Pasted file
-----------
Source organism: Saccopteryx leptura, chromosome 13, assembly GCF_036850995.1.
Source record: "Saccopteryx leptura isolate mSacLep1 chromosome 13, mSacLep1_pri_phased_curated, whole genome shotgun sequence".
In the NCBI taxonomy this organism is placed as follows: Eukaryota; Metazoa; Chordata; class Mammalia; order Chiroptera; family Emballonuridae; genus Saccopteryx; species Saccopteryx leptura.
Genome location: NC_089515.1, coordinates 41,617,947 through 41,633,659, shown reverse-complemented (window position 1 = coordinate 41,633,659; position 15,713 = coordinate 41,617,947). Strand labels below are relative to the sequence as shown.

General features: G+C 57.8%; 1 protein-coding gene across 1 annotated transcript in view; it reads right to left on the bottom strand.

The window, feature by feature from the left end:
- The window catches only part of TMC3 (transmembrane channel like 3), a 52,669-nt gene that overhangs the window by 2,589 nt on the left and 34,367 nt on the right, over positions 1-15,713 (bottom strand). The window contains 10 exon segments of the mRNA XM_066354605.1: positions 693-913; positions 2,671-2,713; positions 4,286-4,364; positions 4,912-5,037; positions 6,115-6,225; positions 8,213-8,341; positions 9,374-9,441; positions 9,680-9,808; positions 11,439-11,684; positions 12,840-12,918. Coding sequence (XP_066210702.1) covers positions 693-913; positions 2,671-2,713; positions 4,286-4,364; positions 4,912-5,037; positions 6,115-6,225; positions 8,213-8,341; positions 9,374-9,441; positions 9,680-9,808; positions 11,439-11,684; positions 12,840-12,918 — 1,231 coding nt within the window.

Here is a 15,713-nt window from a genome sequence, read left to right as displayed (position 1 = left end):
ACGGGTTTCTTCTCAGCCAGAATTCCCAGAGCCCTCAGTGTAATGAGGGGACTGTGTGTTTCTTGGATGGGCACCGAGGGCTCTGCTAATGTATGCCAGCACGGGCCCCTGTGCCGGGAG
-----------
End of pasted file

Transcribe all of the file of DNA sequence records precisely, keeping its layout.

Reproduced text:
Source organism: Saccopteryx leptura, chromosome 13, assembly GCF_036850995.1.
Source record: "Saccopteryx leptura isolate mSacLep1 chromosome 13, mSacLep1_pri_phased_curated, whole genome shotgun sequence".
In the NCBI taxonomy this organism is placed as follows: Eukaryota; Metazoa; Chordata; class Mammalia; order Chiroptera; family Emballonuridae; genus Saccopteryx; species Saccopteryx leptura.
Genome location: NC_089515.1, coordinates 41,617,947 through 41,633,659, shown reverse-complemented (window position 1 = coordinate 41,633,659; position 15,713 = coordinate 41,617,947). Strand labels below are relative to the sequence as shown.

General features: G+C 57.8%; 1 protein-coding gene across 1 annotated transcript in view; it reads right to left on the bottom strand.

The window, feature by feature from the left end:
- The window catches only part of TMC3 (transmembrane channel like 3), a 52,669-nt gene that overhangs the window by 2,589 nt on the left and 34,367 nt on the right, over positions 1-15,713 (bottom strand). The window contains 10 exon segments of the mRNA XM_066354605.1: positions 693-913; positions 2,671-2,713; positions 4,286-4,364; positions 4,912-5,037; positions 6,115-6,225; positions 8,213-8,341; positions 9,374-9,441; positions 9,680-9,808; positions 11,439-11,684; positions 12,840-12,918. Coding sequence (XP_066210702.1) covers positions 693-913; positions 2,671-2,713; positions 4,286-4,364; positions 4,912-5,037; positions 6,115-6,225; positions 8,213-8,341; positions 9,374-9,441; positions 9,680-9,808; positions 11,439-11,684; positions 12,840-12,918 — 1,231 coding nt within the window.

Here is a 15,713-nt window from a genome sequence, read left to right as displayed (position 1 = left end):
ACGGGTTTCTTCTCAGCCAGAATTCCCAGAGCCCTCAGTGTAATGAGGGGACTGTGTGTTTCTTGGATGGGCACCGAGGGCTCTGCTAATGTATGCCAGCACGGGCCCCTGTGCCGGGAG